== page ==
Teaching

Update: Here is a nice write up of my work with history educators in Charlottesville that appeared in the Daily Progress. I’ve been very lucky over the past two years to have the opportunity to work with teachers and students all over the country on how to understand the current debate surrounding the display of Read more

Clarification: I don’t want to leave readers with the impression that academic presses do not publish for the general public. That should have been clarified below. As many of you know the University of North Carolina is publishing my forthcoming book on the myth of the black Confederate soldier. Earlier today I came across a Read more

Yesterday I returned from a 3-day trip to San Antonio, Texas to take part in the annual meeting of the National Council for History Education. I am both a member of the organization and serve on its board of directors. This year our conference theme was “Myth, Memory, and Monuments.” Individual sessions and keynote addresses Read more

A couple of weeks ago I did an interview with a Washington Post reporter for a profile story about Christy Coleman, who is the CEO of The American Civil War Museum in Richmond. I spent a good 30 minutes with the reporter and spoke about my professional and personal relationship with Christy. Most of it Read more

Over the past few years there has been no shortage of commentary pointing to the death of blogging. The prediction has been that people would continue to abandon long-form writing for platforms such as Facebook and Twitter which favor short bursts of commentary in exchange for instant feedback.  I admit to having embraced Twitter for Read more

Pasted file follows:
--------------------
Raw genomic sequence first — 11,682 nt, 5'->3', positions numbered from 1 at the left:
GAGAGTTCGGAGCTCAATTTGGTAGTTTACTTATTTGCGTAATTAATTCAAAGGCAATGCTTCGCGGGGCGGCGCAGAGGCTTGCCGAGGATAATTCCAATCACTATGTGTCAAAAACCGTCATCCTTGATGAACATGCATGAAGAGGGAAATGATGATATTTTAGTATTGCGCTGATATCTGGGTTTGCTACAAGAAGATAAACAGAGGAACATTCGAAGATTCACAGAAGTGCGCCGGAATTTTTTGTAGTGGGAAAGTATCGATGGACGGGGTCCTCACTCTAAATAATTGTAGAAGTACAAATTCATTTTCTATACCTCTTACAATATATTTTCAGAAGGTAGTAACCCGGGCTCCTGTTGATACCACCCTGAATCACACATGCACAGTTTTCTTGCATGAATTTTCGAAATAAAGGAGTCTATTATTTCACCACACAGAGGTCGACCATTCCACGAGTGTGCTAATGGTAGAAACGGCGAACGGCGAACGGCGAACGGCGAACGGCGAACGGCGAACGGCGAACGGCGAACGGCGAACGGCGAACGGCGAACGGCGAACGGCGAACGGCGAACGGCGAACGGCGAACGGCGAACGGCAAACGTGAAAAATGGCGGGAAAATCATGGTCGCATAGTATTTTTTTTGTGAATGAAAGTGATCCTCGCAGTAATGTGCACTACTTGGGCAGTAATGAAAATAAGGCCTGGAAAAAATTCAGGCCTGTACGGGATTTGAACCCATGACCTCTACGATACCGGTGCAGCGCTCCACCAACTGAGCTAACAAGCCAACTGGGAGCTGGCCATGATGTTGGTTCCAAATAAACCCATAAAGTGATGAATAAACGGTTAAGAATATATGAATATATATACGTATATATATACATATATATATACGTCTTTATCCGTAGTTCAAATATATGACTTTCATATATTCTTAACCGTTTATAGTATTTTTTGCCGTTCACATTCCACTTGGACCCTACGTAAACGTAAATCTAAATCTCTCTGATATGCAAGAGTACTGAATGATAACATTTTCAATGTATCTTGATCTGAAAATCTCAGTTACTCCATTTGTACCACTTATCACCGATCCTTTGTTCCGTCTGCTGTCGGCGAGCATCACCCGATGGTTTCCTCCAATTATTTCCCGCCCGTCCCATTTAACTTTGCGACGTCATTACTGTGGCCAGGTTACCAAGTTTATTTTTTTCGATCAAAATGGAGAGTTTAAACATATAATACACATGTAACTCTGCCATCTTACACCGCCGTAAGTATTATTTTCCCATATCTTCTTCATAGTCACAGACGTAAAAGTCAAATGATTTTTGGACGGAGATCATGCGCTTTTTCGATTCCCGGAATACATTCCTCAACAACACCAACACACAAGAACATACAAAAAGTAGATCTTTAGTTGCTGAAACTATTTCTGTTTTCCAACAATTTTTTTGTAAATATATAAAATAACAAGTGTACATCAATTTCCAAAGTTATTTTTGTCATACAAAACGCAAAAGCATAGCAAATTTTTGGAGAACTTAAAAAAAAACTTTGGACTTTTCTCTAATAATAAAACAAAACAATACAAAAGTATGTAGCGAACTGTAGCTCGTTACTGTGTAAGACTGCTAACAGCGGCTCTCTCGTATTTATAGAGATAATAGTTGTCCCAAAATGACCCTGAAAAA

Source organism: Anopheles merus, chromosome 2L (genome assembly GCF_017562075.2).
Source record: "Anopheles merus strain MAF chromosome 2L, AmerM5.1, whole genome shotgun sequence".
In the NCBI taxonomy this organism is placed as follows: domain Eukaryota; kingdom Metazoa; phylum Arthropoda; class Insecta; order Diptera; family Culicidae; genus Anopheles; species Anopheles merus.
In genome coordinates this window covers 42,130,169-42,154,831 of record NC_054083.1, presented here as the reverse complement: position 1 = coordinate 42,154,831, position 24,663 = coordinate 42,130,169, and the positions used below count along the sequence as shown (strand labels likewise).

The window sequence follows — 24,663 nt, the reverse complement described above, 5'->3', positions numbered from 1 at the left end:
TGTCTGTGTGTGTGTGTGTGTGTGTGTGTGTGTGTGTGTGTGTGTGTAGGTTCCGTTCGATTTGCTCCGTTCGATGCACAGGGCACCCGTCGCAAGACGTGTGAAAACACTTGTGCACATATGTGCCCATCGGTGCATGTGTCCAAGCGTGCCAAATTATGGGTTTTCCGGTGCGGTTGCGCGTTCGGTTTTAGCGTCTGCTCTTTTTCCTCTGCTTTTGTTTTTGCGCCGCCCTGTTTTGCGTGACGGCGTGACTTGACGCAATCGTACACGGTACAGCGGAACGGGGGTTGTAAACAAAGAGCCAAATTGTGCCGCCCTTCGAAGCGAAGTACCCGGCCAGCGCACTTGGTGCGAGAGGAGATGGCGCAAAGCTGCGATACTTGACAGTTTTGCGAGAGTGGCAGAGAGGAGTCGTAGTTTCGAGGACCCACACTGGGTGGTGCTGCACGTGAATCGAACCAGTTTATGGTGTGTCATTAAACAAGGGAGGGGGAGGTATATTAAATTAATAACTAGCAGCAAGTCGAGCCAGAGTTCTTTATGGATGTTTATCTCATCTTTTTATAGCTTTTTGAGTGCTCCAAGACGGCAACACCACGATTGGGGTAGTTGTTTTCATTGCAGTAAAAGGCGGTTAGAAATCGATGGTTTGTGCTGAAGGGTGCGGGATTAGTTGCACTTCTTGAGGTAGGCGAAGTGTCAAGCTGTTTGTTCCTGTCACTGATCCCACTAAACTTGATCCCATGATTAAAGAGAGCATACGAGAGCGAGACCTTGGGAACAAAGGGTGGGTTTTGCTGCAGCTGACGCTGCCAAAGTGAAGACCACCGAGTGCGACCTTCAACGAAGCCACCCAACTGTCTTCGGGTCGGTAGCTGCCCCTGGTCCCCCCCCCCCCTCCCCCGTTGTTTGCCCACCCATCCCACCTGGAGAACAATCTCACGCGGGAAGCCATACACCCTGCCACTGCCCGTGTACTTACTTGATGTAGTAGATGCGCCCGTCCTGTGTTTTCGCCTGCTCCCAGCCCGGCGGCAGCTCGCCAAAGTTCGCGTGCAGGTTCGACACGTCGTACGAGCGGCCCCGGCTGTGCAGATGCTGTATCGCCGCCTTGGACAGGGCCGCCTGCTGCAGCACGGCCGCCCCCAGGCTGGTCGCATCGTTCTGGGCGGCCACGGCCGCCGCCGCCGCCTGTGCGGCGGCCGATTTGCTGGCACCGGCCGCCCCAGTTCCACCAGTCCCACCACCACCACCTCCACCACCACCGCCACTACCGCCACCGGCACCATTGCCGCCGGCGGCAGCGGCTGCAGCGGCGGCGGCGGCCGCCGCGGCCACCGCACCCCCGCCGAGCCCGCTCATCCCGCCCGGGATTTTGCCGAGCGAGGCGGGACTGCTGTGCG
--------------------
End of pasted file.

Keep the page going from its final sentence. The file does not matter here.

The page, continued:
Last week the Southern Poverty Law Center released the results of a survey it conducted on the current state of how the history of slavery is taught in our nation’s schools. The report is well worth reading and offers a number of important insights into the challenges of teaching what is one of the most Read more

History teachers that work in communities that include Confederate monuments enjoy a big advantage in their ability to introduce this ongoing debate about history and memory to their students. But even if you don’t have a Confederate monument close by there are other ways that you can bring the debate home to engage your students Read more

Last summer I took part in an NEH summer workshop at the Georgia Historical Society called “Recognizing an Imperfect Past: History, Memory, and the General Public.” In addition to delivering a lecture on monuments and Civil War memory I sat down for a brief interview with the GHS staff. We covered a lot of ground Read more

I recently returned from a trip to Charleston, South Carolina, where I spent time with a group of high school students contending with the ongoing debate over Confederate monuments. Over the past two years I have worked with teachers and students from all over the country, but Charleston presented its own unique challenges. This is Read more

Yesterday historian Aaron Astor posted a list of talking points on his Facebook page that he utilizes when discussing the Civil War with the general public. It is well worth reading in its entirety and I thank Aaron for permission to publish it on my blog. I want to push back a little bit on Read more